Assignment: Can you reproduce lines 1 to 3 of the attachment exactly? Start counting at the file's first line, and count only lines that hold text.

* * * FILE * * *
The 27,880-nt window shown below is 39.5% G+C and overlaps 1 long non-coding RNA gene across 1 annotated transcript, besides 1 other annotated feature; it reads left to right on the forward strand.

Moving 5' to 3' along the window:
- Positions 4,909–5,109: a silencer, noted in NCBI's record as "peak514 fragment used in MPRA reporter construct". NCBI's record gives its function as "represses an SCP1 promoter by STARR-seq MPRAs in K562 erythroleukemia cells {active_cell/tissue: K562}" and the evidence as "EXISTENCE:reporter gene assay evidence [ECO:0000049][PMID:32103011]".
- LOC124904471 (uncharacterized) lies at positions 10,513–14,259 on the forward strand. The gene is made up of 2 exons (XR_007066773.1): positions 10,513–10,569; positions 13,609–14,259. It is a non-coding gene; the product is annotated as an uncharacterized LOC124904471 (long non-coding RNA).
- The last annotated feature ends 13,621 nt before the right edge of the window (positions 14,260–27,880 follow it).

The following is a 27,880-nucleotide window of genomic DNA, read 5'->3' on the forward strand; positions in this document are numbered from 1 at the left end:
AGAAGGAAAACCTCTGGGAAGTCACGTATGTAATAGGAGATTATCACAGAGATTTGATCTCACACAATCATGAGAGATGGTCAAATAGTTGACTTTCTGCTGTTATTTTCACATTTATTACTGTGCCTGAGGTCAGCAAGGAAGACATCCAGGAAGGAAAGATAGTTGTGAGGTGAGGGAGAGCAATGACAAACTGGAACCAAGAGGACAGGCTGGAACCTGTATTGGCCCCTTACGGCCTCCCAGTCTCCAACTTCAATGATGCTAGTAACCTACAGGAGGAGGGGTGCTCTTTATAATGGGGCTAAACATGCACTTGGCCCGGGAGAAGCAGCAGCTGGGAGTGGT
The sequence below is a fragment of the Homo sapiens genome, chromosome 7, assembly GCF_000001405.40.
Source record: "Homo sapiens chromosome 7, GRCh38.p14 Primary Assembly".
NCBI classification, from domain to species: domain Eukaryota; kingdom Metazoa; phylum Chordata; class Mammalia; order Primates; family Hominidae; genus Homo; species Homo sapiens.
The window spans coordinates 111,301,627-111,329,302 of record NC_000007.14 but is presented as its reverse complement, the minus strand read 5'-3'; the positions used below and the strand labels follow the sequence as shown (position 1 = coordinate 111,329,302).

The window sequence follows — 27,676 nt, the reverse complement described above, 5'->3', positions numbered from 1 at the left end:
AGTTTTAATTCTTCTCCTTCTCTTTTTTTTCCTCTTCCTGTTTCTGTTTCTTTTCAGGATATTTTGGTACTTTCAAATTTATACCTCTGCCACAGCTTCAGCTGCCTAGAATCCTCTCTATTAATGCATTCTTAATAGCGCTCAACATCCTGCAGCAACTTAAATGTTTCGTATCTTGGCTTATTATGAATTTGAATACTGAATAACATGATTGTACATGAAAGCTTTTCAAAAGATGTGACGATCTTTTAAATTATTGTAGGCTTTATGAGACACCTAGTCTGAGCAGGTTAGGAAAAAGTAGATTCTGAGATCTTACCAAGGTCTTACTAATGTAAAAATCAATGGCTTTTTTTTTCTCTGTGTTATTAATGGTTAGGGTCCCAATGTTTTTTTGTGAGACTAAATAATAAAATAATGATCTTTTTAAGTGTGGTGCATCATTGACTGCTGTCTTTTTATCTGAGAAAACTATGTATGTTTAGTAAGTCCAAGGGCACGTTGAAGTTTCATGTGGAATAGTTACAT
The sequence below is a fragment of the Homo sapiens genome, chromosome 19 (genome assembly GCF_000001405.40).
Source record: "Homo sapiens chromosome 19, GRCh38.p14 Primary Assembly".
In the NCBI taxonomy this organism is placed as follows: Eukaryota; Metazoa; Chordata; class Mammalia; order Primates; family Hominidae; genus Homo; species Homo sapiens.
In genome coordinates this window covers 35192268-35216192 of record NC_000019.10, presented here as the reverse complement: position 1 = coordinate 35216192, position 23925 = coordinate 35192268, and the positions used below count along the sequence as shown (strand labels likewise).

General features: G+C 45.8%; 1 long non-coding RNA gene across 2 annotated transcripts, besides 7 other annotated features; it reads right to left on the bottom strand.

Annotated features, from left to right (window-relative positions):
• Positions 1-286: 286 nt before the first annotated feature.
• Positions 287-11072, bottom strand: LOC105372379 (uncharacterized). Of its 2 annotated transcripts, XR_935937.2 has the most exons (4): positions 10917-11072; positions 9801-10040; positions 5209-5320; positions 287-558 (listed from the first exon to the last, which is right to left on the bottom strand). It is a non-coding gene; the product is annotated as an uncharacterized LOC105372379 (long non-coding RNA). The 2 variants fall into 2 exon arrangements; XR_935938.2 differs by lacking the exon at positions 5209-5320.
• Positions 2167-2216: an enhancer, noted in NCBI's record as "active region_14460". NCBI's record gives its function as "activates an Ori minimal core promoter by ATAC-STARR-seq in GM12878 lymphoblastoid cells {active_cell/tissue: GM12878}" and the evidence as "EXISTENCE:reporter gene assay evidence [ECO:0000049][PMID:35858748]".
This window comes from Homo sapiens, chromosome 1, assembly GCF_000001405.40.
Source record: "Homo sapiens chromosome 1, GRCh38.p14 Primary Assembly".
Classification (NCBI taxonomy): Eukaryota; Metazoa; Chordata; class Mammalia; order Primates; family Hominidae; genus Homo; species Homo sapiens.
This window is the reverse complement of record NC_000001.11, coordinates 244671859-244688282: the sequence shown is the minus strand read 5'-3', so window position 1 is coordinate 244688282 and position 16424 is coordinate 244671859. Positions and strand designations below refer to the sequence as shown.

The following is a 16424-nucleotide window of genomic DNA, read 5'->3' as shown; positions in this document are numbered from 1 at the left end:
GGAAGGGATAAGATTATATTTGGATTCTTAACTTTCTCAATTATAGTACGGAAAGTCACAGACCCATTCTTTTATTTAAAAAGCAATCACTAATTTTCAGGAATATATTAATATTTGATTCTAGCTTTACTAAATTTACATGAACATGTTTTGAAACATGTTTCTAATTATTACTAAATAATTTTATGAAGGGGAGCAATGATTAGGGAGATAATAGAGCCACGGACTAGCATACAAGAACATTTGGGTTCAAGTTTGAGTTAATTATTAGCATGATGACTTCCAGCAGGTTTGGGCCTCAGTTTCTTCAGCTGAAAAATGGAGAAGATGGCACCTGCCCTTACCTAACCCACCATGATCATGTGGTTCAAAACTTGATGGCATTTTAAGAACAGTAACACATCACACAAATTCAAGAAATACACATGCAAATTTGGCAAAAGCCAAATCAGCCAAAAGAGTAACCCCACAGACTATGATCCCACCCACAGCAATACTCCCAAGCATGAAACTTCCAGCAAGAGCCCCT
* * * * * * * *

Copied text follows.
The 27,880-nt window shown below is 39.5% G+C and overlaps 1 long non-coding RNA gene across 1 annotated transcript, besides 1 other annotated feature; it reads left to right on the forward strand.

Moving 5' to 3' along the window:
- Positions 4,909–5,109: a silencer, noted in NCBI's record as "peak514 fragment used in MPRA reporter construct". NCBI's record gives its function as "represses an SCP1 promoter by STARR-seq MPRAs in K562 erythroleukemia cells {active_cell/tissue: K562}" and the evidence as "EXISTENCE:reporter gene assay evidence [ECO:0000049][PMID:32103011]".